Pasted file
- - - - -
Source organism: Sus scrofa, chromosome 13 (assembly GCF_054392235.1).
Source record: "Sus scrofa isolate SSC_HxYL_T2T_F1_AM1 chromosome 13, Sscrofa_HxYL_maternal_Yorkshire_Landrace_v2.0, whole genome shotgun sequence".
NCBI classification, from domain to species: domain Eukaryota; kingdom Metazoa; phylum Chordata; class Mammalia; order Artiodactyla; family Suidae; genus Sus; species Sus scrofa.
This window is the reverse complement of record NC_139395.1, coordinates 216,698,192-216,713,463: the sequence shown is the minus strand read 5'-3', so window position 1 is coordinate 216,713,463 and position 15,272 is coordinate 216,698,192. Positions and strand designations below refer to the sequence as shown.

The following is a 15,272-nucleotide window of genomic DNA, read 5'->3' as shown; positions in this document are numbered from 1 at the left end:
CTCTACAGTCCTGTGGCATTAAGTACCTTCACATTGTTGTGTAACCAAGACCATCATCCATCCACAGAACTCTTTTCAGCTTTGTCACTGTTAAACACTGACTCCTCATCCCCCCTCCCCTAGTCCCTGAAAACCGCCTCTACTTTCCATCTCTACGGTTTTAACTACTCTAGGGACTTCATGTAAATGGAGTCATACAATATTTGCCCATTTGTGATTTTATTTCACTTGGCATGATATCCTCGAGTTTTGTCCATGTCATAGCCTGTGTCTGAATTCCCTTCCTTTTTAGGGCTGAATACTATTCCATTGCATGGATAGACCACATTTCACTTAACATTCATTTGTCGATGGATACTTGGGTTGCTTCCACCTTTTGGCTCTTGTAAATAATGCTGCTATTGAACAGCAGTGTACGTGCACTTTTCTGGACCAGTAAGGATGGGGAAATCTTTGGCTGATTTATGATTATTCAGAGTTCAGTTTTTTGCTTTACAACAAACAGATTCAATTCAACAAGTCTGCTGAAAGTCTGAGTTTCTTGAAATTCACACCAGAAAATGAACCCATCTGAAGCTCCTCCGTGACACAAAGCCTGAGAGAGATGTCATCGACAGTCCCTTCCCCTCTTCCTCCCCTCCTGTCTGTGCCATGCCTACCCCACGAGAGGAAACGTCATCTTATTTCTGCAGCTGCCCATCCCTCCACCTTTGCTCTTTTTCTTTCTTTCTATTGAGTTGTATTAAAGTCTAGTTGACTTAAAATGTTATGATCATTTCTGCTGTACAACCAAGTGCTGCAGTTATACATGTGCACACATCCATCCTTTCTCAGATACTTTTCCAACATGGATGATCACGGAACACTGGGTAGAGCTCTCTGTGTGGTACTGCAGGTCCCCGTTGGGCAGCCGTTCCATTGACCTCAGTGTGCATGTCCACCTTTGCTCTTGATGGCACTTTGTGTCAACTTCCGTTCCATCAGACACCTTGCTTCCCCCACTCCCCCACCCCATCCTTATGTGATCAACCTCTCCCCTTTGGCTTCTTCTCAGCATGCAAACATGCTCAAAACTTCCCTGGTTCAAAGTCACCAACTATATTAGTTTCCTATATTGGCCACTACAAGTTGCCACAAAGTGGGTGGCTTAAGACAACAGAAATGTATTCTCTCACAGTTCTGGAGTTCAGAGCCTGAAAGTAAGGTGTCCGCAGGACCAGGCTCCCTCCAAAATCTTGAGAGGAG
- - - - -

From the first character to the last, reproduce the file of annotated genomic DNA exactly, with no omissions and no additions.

Source organism: Sus scrofa, chromosome 13 (assembly GCF_054392235.1).
Source record: "Sus scrofa isolate SSC_HxYL_T2T_F1_AM1 chromosome 13, Sscrofa_HxYL_maternal_Yorkshire_Landrace_v2.0, whole genome shotgun sequence".
NCBI classification, from domain to species: domain Eukaryota; kingdom Metazoa; phylum Chordata; class Mammalia; order Artiodactyla; family Suidae; genus Sus; species Sus scrofa.
This window is the reverse complement of record NC_139395.1, coordinates 216,698,192-216,713,463: the sequence shown is the minus strand read 5'-3', so window position 1 is coordinate 216,713,463 and position 15,272 is coordinate 216,698,192. Positions and strand designations below refer to the sequence as shown.

The following is a 15,272-nucleotide window of genomic DNA, read 5'->3' as shown; positions in this document are numbered from 1 at the left end:
CTCTACAGTCCTGTGGCATTAAGTACCTTCACATTGTTGTGTAACCAAGACCATCATCCATCCACAGAACTCTTTTCAGCTTTGTCACTGTTAAACACTGACTCCTCATCCCCCCTCCCCTAGTCCCTGAAAACCGCCTCTACTTTCCATCTCTACGGTTTTAACTACTCTAGGGACTTCATGTAAATGGAGTCATACAATATTTGCCCATTTGTGATTTTATTTCACTTGGCATGATATCCTCGAGTTTTGTCCATGTCATAGCCTGTGTCTGAATTCCCTTCCTTTTTAGGGCTGAATACTATTCCATTGCATGGATAGACCACATTTCACTTAACATTCATTTGTCGATGGATACTTGGGTTGCTTCCACCTTTTGGCTCTTGTAAATAATGCTGCTATTGAACAGCAGTGTACGTGCACTTTTCTGGACCAGTAAGGATGGGGAAATCTTTGGCTGATTTATGATTATTCAGAGTTCAGTTTTTTGCTTTACAACAAACAGATTCAATTCAACAAGTCTGCTGAAAGTCTGAGTTTCTTGAAATTCACACCAGAAAATGAACCCATCTGAAGCTCCTCCGTGACACAAAGCCTGAGAGAGATGTCATCGACAGTCCCTTCCCCTCTTCCTCCCCTCCTGTCTGTGCCATGCCTACCCCACGAGAGGAAACGTCATCTTATTTCTGCAGCTGCCCATCCCTCCACCTTTGCTCTTTTTCTTTCTTTCTATTGAGTTGTATTAAAGTCTAGTTGACTTAAAATGTTATGATCATTTCTGCTGTACAACCAAGTGCTGCAGTTATACATGTGCACACATCCATCCTTTCTCAGATACTTTTCCAACATGGATGATCACGGAACACTGGGTAGAGCTCTCTGTGTGGTACTGCAGGTCCCCGTTGGGCAGCCGTTCCATTGACCTCAGTGTGCATGTCCACCTTTGCTCTTGATGGCACTTTGTGTCAACTTCCGTTCCATCAGACACCTTGCTTCCCCCACTCCCCCACCCCATCCTTATGTGATCAACCTCTCCCCTTTGGCTTCTTCTCAGCATGCAAACATGCTCAAAACTTCCCTGGTTCAAAGTCACCAACTATATTAGTTTCCTATATTGGCCACTACAAGTTGCCACAAAGTGGGTGGCTTAAGACAACAGAAATGTATTCTCTCACAGTTCTGGAGTTCAGAGCCTGAAAGTAAGGTGTCCGCAGGACCAGGCTCCCTCCAAAATCTTGAGAGGAG